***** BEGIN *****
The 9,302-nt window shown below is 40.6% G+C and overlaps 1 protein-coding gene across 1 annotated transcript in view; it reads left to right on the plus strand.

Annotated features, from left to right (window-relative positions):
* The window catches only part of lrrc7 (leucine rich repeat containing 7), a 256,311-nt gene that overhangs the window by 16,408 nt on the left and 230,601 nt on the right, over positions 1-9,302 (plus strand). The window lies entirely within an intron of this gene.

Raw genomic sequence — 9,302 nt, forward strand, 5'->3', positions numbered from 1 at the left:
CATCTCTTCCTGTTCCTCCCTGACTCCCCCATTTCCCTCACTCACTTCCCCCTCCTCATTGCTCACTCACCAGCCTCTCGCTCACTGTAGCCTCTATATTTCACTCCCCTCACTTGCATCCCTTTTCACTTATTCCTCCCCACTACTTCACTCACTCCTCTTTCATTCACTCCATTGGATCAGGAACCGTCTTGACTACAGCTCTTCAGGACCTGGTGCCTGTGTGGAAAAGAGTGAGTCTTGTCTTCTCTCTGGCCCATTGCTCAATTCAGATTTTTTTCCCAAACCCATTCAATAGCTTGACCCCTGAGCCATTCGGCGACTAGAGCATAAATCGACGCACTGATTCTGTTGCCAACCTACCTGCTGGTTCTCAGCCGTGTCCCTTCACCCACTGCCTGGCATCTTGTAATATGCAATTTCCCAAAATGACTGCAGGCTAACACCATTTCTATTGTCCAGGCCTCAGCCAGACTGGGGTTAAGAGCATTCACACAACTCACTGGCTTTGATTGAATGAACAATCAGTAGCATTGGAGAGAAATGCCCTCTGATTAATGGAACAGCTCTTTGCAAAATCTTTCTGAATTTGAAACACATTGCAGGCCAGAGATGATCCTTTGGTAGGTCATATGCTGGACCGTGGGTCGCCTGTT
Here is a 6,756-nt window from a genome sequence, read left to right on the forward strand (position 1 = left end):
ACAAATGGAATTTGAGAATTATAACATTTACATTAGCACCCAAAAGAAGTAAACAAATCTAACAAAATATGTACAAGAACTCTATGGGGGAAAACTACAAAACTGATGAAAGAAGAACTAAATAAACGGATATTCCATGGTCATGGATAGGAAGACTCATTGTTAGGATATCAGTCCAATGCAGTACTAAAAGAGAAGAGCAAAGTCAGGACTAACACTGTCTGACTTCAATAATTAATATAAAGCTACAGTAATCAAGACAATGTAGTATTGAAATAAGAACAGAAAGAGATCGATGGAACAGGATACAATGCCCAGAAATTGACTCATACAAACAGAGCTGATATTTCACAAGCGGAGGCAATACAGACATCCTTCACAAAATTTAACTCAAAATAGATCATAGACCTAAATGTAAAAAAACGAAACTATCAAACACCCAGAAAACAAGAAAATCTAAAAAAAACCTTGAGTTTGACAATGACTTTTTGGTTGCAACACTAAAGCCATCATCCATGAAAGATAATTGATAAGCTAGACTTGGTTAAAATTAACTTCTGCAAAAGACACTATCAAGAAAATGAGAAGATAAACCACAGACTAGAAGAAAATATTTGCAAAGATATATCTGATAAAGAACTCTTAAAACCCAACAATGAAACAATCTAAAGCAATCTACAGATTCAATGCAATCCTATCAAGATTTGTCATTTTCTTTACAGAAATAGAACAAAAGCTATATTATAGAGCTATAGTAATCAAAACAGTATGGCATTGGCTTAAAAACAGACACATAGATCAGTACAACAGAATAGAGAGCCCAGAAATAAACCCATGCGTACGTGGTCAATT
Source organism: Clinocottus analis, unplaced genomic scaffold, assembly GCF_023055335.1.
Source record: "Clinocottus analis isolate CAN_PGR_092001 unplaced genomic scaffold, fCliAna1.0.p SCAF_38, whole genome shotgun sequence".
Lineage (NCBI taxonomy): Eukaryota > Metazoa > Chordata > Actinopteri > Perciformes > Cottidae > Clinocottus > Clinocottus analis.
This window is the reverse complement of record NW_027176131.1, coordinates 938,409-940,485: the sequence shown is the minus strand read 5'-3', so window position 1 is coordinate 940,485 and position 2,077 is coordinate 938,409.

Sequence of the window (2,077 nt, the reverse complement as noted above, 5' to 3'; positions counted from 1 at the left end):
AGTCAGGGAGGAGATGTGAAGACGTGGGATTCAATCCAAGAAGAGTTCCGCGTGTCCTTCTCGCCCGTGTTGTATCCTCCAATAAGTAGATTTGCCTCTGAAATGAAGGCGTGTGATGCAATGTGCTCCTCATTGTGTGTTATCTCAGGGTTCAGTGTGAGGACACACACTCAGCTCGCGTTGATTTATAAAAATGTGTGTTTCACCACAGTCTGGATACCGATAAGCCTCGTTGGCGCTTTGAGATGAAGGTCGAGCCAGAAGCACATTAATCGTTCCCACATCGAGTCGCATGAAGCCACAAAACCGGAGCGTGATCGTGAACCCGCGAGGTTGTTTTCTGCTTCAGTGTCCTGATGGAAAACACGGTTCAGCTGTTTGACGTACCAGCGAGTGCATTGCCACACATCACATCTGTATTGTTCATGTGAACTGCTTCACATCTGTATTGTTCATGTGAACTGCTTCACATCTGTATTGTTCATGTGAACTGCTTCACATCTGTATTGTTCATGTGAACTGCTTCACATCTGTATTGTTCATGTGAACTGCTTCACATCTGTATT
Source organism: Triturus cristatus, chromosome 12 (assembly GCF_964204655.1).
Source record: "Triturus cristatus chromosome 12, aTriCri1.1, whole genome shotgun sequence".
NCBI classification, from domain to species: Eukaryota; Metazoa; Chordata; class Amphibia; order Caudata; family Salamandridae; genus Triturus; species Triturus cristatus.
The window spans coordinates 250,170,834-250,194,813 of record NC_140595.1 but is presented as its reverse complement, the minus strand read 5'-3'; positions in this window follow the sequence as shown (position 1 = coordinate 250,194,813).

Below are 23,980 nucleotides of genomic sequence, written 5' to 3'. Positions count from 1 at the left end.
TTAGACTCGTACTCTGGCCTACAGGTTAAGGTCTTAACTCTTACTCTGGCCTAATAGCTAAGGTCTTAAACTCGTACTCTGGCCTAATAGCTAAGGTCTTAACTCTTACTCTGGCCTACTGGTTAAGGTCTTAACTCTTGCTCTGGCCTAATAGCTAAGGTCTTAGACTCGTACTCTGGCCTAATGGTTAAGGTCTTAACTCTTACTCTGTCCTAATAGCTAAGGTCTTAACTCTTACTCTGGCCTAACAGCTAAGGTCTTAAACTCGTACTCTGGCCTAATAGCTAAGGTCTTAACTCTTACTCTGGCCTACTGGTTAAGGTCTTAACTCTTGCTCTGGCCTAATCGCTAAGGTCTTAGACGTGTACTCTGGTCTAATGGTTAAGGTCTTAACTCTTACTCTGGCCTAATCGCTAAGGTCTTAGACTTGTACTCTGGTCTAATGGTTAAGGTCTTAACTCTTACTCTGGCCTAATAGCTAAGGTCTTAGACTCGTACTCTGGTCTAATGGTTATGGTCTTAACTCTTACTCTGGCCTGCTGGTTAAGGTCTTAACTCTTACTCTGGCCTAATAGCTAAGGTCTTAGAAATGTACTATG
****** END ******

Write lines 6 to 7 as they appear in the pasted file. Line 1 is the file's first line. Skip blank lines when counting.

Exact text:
Here is a 6,756-nt window from a genome sequence, read left to right on the forward strand (position 1 = left end):
ACAAATGGAATTTGAGAATTATAACATTTACATTAGCACCCAAAAGAAGTAAACAAATCTAACAAAATATGTACAAGAACTCTATGGGGGAAAACTACAAAACTGATGAAAGAAGAACTAAATAAACGGATATTCCATGGTCATGGATAGGAAGACTCATTGTTAGGATATCAGTCCAATGCAGTACTAAAAGAGAAGAGCAAAGTCAGGACTAACACTGTCTGACTTCAATAATTAATATAAAGCTACAGTAATCAAGACAATGTAGTATTGAAATAAGAACAGAAAGAGATCGATGGAACAGGATACAATGCCCAGAAATTGACTCATACAAACAGAGCTGATATTTCACAAGCGGAGGCAATACAGACATCCTTCACAAAATTTAACTCAAAATAGATCATAGACCTAAATGTAAAAAAACGAAACTATCAAACACCCAGAAAACAAGAAAATCTAAAAAAAACCTTGAGTTTGACAATGACTTTTTGGTTGCAACACTAAAGCCATCATCCATGAAAGATAATTGATAAGCTAGACTTGGTTAAAATTAACTTCTGCAAAAGACACTATCAAGAAAATGAGAAGATAAACCACAGACTAGAAGAAAATATTTGCAAAGATATATCTGATAAAGAACTCTTAAAACCCAACAATGAAACAATCTAAAGCAATCTACAGATTCAATGCAATCCTATCAAGATTTGTCATTTTCTTTACAGAAATAGAACAAAAGCTATATTATAGAGCTATAGTAATCAAAACAGTATGGCATTGGCTTAAAAACAGACACATAGATCAGTACAACAGAATAGAGAGCCCAGAAATAAACCCATGCGTACGTGGTCAATT